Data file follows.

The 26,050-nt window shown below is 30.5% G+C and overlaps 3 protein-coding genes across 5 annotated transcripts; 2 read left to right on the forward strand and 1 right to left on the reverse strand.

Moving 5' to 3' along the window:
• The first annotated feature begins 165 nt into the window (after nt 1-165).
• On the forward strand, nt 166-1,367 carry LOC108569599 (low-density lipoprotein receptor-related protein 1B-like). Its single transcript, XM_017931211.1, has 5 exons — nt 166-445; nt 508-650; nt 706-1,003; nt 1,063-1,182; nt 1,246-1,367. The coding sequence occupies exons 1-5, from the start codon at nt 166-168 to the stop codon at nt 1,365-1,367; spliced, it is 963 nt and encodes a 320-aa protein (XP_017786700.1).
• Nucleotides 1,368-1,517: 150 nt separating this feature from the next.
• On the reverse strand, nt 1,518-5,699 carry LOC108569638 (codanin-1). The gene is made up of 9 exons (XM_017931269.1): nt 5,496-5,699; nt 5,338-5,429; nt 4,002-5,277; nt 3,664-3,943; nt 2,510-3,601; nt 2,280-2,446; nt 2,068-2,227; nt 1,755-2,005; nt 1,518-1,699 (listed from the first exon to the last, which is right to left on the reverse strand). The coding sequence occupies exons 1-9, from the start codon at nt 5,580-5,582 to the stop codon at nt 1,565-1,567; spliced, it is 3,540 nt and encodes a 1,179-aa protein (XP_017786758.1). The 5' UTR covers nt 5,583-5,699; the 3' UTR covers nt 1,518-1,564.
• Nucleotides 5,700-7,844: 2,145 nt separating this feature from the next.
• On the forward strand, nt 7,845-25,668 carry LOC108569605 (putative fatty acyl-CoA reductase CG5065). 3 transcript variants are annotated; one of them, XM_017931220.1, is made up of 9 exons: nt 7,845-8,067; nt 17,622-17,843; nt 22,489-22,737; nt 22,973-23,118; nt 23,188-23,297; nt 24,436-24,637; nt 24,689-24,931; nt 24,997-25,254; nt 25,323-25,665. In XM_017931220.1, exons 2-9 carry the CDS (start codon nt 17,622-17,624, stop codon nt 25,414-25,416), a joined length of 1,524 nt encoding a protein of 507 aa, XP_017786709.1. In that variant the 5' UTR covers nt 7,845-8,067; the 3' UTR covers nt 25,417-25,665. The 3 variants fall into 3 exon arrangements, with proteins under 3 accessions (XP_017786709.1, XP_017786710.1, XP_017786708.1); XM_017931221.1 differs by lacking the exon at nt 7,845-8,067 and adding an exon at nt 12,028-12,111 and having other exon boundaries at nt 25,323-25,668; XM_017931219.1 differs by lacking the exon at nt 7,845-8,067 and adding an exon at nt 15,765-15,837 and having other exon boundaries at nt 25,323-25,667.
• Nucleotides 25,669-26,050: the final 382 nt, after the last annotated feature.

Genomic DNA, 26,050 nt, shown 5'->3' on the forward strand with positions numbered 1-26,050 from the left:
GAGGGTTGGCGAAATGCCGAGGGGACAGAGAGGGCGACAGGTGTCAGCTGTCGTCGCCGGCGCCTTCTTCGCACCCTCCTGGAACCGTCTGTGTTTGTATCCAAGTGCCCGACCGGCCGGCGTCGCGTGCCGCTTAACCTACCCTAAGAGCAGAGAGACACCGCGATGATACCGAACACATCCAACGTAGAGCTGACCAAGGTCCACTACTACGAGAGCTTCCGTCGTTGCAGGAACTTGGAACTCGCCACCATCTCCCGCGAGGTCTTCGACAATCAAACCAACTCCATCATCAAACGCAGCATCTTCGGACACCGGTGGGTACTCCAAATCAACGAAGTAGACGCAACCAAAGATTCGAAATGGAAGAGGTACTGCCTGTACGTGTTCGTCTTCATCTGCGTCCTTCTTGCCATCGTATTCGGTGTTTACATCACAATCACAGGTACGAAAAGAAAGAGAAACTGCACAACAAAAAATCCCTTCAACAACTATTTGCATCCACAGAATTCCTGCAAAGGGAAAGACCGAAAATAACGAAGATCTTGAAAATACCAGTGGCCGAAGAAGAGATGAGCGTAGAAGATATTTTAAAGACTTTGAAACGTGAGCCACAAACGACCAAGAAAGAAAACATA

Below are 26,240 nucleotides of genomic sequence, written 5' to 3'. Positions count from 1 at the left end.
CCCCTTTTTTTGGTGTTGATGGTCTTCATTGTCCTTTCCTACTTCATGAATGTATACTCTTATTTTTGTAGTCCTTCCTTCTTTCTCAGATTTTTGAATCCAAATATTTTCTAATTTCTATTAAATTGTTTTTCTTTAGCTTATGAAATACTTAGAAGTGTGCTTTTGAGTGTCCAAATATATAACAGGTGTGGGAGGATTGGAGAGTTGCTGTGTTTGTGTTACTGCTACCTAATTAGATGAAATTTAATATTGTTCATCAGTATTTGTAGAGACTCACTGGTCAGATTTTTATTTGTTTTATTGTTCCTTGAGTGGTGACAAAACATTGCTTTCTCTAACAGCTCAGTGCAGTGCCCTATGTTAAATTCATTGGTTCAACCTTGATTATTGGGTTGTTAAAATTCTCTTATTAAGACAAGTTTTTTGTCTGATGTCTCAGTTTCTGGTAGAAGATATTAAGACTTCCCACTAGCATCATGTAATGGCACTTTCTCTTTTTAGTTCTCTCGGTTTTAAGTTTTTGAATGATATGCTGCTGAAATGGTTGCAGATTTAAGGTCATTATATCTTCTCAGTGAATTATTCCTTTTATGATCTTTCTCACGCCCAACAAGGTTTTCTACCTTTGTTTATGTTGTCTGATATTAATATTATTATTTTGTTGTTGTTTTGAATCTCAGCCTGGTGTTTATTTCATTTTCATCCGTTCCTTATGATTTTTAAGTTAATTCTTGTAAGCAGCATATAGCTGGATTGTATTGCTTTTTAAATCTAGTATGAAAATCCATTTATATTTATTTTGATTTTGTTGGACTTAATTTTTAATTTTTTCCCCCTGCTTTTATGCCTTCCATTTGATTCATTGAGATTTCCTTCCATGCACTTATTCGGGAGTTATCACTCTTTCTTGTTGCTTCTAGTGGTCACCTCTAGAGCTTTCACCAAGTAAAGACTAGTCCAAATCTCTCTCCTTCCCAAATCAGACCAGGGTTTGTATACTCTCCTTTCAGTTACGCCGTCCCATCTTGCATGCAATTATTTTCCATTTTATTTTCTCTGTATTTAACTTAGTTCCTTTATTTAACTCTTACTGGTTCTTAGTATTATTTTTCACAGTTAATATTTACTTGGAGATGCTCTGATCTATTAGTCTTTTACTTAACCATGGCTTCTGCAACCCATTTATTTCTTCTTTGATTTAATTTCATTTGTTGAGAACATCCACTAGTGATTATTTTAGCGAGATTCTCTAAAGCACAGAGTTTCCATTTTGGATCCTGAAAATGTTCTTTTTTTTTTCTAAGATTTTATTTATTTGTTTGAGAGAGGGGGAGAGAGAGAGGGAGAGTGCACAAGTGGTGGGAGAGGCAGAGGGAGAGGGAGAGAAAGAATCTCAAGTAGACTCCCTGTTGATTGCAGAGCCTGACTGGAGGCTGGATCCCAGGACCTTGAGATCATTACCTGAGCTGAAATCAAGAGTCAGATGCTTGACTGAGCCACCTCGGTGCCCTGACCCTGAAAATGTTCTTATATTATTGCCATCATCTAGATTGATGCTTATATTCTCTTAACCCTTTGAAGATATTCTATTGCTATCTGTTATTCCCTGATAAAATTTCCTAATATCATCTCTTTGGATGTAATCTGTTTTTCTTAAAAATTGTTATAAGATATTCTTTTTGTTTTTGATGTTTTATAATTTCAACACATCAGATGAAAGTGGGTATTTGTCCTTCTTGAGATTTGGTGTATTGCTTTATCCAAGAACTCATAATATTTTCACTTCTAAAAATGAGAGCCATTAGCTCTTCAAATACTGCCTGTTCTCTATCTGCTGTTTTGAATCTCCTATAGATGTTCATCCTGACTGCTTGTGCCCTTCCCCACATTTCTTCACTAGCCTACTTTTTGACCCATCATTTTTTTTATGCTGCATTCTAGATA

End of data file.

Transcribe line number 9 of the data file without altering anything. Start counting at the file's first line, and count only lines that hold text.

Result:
• Nucleotides 25,669-26,050: the final 382 nt, after the last annotated feature.